Paul Rotha: Filmmaker, Author, Producer

posted February 15, 2011

The Institute of Communications Studies at the University of Leeds is organising a three-day conference from September 8-10 2011 on the career of Paul Rotha in the light of the last two decades of research into non-fiction cinema and British film culture. Rotha (1907–1984) was a British documentary film-maker, film historian, and critic whose documentaries

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Berkeley Silent-Film Conference

posted February 13, 2011

The Department of Film and Media at the University of California, Berkeley presents The First International Berkeley Conference on Silent Cinema, with a theme of Cinema Across Media: The 1920s, running February 24–26 2011. The international, interdisciplinary conference will include plenary speeches, roundtables, concurrent panels, and a series of silent film screenings with live musical

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Rick Prelinger’s Lost Landscapes of San Francisco

posted November 28, 2010

The New York Times, via the San Francisco Bay Guardian, has this feature article today about renowned archivist Rick Prelinger’s annual showcase of films and other memorabilia of old San Francisco. The Library of Congress acquired most of Prelinger’s archive a celebrated collection of “ephemeral film” — industrial, educational, amateur and other film and video

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What Researchers Are Saying About Charlie Chaplin, and a Rare Chaplin Film is Rediscovered

posted August 27, 2010

It remains shocking to many film enthusiasts that the reception of Charlie Chaplin in America does not compare with the reception of Charlie Chaplin in, say, the United Kingdom, Europe, or even Japan. Even in the 1960s, children in many other nations grew up watching the Little Tramp and Chaplin’s other alter egos. Not so, in the United States, although a schooling in other greats of the silent era – Fatty Arbuckle, or Buster Keaton, say – has been, and remains, even more lacking. Still, a slowing of Chaplin-related publications, American or not, seems highly unlikely.

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28th Pordenone Silent Film Festival

posted June 3, 2010

Among the offerings are influential French comedy and burlesque films from the 1910s, and films from generally unknown Japanese directors including Kiyohiko Ushihara who “apprenticed” under Charles Chaplin.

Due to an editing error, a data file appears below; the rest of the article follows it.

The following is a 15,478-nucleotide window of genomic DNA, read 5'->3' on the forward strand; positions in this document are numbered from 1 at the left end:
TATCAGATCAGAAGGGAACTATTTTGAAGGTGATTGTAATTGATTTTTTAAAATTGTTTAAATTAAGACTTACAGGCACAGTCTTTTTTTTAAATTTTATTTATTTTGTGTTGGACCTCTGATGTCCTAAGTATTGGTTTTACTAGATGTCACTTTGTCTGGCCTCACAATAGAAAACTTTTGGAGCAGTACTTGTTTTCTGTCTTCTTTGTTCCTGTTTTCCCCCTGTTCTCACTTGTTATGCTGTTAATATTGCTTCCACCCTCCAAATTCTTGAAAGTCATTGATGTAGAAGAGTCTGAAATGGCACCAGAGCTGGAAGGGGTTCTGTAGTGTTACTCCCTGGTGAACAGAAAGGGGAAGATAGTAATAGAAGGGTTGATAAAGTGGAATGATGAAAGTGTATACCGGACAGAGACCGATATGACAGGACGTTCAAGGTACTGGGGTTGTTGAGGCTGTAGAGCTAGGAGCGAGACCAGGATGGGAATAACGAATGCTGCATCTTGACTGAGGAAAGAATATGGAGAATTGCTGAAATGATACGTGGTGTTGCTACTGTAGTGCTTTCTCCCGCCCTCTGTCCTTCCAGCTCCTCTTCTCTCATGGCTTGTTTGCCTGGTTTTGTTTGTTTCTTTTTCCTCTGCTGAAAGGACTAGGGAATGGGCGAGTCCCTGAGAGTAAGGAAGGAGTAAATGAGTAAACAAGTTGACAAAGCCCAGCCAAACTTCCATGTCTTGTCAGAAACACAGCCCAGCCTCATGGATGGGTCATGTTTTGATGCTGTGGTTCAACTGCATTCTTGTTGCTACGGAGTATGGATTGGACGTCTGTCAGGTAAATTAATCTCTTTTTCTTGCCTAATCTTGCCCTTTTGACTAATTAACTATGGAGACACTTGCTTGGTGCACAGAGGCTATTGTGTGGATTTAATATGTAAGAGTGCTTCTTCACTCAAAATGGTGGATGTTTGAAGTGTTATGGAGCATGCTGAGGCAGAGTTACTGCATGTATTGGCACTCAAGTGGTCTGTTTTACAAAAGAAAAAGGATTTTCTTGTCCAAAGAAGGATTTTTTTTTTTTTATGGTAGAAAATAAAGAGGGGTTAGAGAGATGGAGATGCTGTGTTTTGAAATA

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Film Representations of Indigenous Peoples

posted June 1, 2010

The 2010 Northeast Historic Film Summer Symposium, a multi-disciplinary gathering devoted to the history, theory, and preservation of moving images, is scheduled for Friday, July 23 and Saturday, July 24, in the coastal town of Bucksport, Maine. This year, the symposium will explore amateur and noncommercial filmmakers’ representations of indigenous peoples and cultures. In particular,

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National Museum of the American Indian seeks interns

posted May 27, 2010

Visit our workplace for the details.

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“The Feature” at Anthology Film Archives

posted May 25, 2010

The Feature is video artist Michael Auder’s 2008 semi-autobiographical filmed diary, “with the archive of footage Auder has amassed over the decades providing much of the source material, alongside new scenes shot by co-director Andrew Neel (the grandson of painter Alice Neel).” Screens nightly at 7pm, with additional shows Saturday and Sunday at 3pm.

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Cinecon Classic Film Festival in Hollywood

posted May 25, 2010

Cinecon 46 will show “nearly thirty rare silent and early sound feature films and as many short subjects from the nation’s leading film archives and Hollywood studio vaults, and Cinecon is dedicated to showcasing unusual films that are rarely given public screenings.” Note preliminary schedule here.

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34th Annual Margaret Mead Film & Video Festival

posted May 24, 2010

American Museum of Natural History, November 11-14, 2010 Central Park West at 79th Street, New York, NY The longest-running American showcase for documentaries, experimental films, animation, and hybrid works that increase understanding of the complexity and diversity of peoples and culture. Submit films here by June 1. Some of the festival’s films travel to universities

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